Freedom, independence and new experiences so quickly transform a living-at-home young adult into a different person. Although I will feel nostalgic for the old version of Sarah, I can’t wait to meet the person Sarah will grow into at Regent.
Steve and I were utterly exhausted when we got into our car for the trip home. There was so much adrenaline, joy, excitement, anxiety, tears, pride, and laughter all stirred and blended into one short day.
As we drove, Steve told me that it felt so different dropping a daughter off at college as opposed to a son; he said all he could think about was how much he wanted to stay and protect her. And I think it was also harder for us both because of all the pain and trauma we went through during her cancer treatment.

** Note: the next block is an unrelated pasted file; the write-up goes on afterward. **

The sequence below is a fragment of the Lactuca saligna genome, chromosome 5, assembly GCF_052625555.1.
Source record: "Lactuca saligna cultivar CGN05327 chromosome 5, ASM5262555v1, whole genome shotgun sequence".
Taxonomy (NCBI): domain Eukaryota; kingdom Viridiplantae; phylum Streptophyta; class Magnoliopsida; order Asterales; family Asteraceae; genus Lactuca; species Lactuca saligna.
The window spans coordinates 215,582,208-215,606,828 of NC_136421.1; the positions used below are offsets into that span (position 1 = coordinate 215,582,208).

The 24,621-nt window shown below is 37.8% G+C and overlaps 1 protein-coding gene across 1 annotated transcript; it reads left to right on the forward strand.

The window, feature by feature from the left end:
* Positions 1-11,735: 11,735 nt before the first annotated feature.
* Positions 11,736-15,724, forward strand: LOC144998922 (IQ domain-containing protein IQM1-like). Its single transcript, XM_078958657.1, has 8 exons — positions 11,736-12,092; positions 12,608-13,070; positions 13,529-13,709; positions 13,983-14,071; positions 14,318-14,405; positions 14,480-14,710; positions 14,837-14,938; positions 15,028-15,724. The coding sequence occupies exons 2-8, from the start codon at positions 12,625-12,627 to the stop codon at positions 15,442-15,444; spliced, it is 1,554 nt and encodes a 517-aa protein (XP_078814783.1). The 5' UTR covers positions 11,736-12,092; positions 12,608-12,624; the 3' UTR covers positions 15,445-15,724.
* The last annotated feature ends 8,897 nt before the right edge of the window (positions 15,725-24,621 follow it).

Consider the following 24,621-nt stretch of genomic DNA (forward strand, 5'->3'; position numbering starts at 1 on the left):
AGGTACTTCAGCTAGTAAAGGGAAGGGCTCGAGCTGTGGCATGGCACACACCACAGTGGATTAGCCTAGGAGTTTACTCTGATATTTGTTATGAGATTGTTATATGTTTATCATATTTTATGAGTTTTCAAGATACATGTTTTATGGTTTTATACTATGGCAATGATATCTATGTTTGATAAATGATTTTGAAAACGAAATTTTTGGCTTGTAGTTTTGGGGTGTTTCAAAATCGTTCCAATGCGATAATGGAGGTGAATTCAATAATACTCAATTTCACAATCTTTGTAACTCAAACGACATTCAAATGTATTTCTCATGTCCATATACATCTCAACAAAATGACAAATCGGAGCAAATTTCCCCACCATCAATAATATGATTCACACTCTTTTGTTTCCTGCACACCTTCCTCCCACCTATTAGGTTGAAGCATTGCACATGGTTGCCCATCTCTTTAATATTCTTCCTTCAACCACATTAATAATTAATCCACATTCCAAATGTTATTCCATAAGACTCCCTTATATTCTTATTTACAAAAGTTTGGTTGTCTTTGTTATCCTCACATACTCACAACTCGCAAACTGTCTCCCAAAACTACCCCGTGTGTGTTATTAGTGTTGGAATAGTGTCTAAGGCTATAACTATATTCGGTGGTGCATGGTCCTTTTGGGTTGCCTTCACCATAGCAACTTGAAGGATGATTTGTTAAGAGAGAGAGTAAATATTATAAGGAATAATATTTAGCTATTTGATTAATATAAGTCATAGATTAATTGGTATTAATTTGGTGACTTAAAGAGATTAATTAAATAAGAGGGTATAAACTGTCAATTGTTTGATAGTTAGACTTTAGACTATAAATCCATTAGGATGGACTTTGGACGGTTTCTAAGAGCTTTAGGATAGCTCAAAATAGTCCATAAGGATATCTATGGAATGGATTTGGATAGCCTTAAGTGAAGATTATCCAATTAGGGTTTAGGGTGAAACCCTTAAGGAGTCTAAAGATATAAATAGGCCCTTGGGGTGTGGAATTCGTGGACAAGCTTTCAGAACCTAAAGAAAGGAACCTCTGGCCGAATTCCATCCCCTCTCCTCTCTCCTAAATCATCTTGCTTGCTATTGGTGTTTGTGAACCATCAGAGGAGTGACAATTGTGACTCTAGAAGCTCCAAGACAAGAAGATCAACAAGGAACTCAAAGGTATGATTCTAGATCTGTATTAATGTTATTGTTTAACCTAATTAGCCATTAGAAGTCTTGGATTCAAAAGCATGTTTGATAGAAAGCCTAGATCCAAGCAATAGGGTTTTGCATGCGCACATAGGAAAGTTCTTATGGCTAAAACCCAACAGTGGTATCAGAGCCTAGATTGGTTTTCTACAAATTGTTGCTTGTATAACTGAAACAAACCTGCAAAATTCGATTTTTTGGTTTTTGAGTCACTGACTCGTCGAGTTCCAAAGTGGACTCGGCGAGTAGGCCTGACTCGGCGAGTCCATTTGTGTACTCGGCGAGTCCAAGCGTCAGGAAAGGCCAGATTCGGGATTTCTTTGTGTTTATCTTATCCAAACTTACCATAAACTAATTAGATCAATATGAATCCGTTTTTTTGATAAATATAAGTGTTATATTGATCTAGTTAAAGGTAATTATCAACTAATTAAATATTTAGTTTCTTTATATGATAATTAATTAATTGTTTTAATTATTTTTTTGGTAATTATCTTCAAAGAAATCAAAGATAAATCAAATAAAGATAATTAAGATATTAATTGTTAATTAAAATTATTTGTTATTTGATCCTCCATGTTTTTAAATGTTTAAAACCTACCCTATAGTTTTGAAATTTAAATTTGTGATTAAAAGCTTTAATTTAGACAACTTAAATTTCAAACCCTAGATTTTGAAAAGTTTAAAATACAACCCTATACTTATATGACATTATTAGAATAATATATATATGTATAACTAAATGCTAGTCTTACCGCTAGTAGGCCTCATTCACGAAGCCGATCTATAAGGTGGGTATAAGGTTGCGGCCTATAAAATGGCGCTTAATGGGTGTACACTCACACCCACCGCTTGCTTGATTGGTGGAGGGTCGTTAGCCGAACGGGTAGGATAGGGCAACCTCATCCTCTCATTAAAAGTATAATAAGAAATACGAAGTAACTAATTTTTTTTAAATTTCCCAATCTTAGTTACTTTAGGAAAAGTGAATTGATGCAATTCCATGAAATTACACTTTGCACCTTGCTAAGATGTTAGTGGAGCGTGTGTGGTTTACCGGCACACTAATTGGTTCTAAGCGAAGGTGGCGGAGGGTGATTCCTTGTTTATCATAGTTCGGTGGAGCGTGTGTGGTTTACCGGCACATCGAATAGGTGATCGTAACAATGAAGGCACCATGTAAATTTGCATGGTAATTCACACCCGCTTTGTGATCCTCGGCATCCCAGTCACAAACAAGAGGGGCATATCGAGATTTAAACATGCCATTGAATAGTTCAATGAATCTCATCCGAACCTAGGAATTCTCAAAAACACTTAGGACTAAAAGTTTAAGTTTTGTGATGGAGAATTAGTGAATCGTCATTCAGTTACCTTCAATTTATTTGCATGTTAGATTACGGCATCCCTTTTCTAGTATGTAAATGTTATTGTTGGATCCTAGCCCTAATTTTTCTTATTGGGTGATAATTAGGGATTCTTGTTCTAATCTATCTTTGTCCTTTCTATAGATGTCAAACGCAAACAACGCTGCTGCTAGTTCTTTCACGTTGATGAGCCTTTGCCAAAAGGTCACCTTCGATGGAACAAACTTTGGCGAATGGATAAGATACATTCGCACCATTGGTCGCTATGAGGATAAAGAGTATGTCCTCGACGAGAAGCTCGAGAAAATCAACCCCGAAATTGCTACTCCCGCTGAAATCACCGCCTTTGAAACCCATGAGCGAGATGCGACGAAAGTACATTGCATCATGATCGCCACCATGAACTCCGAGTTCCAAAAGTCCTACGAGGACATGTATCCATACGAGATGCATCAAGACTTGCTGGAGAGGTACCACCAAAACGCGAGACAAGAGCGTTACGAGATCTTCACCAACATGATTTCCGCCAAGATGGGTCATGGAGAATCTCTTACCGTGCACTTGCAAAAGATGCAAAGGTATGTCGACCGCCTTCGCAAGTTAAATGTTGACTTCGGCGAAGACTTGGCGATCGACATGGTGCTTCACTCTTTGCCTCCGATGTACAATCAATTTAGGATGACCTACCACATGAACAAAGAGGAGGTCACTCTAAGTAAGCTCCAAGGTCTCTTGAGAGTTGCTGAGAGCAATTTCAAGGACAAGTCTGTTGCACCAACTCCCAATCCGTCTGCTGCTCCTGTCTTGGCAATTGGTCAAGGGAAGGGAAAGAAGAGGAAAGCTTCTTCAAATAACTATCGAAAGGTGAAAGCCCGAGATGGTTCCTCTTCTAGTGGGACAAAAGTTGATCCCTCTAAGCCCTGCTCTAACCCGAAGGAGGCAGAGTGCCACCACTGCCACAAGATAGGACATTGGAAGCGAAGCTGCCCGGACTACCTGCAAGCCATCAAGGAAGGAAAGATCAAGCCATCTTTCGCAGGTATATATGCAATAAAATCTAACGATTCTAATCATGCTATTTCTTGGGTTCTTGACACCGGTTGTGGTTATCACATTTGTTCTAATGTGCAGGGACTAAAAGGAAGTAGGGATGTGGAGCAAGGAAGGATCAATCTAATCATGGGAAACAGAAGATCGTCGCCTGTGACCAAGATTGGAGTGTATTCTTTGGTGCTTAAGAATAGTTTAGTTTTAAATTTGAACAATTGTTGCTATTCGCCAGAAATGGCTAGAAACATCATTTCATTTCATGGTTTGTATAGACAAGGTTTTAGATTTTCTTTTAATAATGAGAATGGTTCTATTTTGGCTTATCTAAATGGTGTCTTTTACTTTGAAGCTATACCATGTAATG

Nathan has always been more of an independent person than Sarah, going to Ecuador in High School, leaving for college (9 hours away) at age 17, and spending a semester in Jerusalem while at college.
But although Sarah’s runway was longer than Nathan’s, she is taking off from home at exactly the right time for her–I truly believe she is more than ready for this new adventure.
She just called me while I was writing this post, talking as she walked across campus to her first activity of the day. She was full of news and anecdotes and I listened to her sweet, familiar voice with joy.
Two days down–a whole future to go.
P.S. We had a very special meeting with a very special someone while we were at Regent; I’ll share that story in the next post.
Thrift stores, fuzzy socks
and conversing with my Yorkie
are all on the list of things I love.